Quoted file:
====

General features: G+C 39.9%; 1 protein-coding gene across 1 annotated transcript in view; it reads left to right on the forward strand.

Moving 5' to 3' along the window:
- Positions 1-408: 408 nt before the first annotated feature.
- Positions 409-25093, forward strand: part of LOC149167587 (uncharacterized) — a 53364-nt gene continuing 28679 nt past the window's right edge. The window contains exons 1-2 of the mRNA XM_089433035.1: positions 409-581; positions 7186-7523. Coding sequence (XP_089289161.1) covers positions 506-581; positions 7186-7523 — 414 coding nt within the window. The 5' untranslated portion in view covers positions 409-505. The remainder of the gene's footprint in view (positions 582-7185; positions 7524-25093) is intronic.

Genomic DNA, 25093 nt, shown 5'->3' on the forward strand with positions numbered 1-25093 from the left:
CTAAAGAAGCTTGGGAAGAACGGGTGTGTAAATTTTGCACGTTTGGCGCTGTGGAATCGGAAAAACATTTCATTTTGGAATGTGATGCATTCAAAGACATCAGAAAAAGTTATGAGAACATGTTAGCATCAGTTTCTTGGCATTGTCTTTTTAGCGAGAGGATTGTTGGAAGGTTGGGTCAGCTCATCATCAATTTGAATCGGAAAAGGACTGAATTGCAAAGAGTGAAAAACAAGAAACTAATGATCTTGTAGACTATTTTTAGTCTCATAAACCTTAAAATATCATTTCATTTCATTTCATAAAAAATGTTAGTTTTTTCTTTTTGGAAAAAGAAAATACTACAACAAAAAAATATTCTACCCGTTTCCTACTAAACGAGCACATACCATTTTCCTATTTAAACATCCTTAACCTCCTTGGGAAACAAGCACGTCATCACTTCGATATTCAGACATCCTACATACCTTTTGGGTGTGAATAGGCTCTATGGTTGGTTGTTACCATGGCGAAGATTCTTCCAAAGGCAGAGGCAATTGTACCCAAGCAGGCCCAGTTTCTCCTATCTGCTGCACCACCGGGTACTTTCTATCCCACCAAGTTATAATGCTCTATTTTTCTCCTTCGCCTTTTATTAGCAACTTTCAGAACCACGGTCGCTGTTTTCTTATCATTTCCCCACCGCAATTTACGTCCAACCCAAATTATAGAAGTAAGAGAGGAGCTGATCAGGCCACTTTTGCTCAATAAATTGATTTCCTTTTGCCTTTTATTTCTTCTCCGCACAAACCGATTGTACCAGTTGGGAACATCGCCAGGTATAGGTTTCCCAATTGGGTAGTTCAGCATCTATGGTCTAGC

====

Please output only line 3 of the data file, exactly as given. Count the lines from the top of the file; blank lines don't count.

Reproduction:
- Positions 1-408: 408 nt before the first annotated feature.